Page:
Please use this identifier to cite or link to this item: https://hdl.handle.net/10356/164039
Title: I'm alone but not lonely. U-shaped pattern of self-perceived loneliness during the COVID-19 pandemic in the UK and Greece
Authors: Carollo, Alessandro
Bizzego, Andrea
Gabrieli, Giulio
Wong, Keri Ka-Yee
Raine, Adrian
Esposito, Gianluca
Keywords: Social sciences::Psychology
Science::Medicine
Issue Date: 2021
Source: Carollo, A., Bizzego, A., Gabrieli, G., Wong, K. K., Raine, A. & Esposito, G. (2021). I'm alone but not lonely. U-shaped pattern of self-perceived loneliness during the COVID-19 pandemic in the UK and Greece. Public Health in Practice, 2, 100219-. https://dx.doi.org/10.1016/j.puhip.2021.100219
Journal: Public Health in Practice
Abstract: Objectives: In the past months, many countries have adopted varying degrees of lockdown restrictions to control the spread of the COVID-19 virus. According to the existing literature, some consequences of lockdown restrictions on people’s lives are beginning to emerge yet the evolution of such consequences in relation to the time spent in lockdown is understudied. To inform policies involving lockdown restrictions, this study adopted a data-driven Machine Learning approach to uncover the short-term time-related effects of lockdown on people’s physical and mental health. Study design: An online questionnaire was launched on 17 April 2020, distributed through convenience sampling and was self-completed by 2,276 people from 66 different countries. Methods: Focusing on the UK sample (N = 325), 12 aggregated variables representing the participant’s living environment, physical and mental health were used to train a RandomForest model to estimate the week of survey completion. Results: Using an index of importance, Self-Perceived Loneliness was identified as the most influential variable for estimating the time spent in lockdown. A significant U-shaped curve emerged for loneliness levels, with lower scores reported by participants who took part in the study during the 6th lockdown week (p = 0.009). The same pattern was replicated in the Greek sample (N = 137) for week 4 (p = 0.012) and 6 (p = 0.009) of lockdown. Conclusions: From the trained Machine Learning model and the subsequent statistical analysis, Self-Perceived Loneliness varied across time in lockdown in the UK and Greek populations, with lower symptoms reported during the 4th and 6th lockdown weeks. This supports the dissociation between social support and loneliness, and suggests that social support strategies could be effective even in times of social isolation.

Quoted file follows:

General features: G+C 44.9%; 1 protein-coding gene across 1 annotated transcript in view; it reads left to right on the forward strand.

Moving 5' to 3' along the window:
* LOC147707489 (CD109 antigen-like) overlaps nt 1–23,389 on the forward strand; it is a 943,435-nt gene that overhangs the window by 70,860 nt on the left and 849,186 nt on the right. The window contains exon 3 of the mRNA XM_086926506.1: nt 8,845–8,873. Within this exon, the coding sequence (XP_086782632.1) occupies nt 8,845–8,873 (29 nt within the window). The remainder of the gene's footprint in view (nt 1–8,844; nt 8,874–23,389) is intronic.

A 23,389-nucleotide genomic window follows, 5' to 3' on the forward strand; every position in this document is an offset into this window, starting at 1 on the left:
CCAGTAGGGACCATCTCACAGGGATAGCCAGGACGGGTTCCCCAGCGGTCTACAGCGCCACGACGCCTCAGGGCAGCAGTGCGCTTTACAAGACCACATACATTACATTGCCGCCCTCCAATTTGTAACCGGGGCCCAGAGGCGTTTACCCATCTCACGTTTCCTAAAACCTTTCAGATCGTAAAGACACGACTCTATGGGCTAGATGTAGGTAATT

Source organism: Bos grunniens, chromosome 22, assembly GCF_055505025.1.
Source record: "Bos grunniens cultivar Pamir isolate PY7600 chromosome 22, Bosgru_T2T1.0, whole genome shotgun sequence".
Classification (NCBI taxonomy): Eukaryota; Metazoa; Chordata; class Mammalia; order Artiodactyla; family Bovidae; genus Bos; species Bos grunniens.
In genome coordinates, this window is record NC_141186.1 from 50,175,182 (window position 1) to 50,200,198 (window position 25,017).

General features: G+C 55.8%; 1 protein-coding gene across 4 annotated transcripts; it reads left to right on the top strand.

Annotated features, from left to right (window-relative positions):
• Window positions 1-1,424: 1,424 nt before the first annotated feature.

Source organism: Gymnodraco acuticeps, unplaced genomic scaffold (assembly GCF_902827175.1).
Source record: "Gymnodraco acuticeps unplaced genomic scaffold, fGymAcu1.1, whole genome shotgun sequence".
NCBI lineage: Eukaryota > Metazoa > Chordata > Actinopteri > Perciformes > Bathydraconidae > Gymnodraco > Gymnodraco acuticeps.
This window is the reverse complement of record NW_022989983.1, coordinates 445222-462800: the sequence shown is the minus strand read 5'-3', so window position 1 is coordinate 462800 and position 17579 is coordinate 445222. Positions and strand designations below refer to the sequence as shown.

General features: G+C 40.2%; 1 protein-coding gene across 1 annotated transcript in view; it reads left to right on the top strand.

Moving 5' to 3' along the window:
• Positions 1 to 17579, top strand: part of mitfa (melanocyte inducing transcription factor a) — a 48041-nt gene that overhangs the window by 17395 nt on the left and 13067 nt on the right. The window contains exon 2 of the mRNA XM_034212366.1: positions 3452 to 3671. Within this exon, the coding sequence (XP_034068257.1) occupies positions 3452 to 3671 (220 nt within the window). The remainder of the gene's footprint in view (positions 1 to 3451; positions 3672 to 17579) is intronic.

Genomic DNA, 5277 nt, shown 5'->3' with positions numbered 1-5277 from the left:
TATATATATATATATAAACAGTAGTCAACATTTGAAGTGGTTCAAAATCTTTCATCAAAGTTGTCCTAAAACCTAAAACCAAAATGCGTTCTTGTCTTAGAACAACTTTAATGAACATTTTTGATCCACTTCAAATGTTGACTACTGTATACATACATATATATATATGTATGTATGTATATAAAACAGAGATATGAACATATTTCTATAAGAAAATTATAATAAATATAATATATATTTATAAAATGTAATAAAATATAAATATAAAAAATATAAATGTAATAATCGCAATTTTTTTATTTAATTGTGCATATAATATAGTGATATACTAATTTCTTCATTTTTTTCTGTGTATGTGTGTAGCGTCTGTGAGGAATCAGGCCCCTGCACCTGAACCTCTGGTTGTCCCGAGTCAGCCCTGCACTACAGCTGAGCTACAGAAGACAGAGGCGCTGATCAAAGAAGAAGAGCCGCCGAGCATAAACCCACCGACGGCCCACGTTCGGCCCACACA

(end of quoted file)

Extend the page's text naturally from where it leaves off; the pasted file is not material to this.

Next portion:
URI: https://hdl.handle.net/10356/164039
ISSN: 2666-5352
DOI: 10.1016/j.puhip.2021.100219
Rights: © 2021 The Authors. Published by Elsevier Ltd on behalf of The Royal Society for Public Health. This is an open access article under the CC BY license (http://creativecommons.org/licenses/by/4.0/).
Fulltext Permission: open
Fulltext Availability: With Fulltext
Appears in Collections:LKCMedicine Journal Articles
SSS Journal Articles

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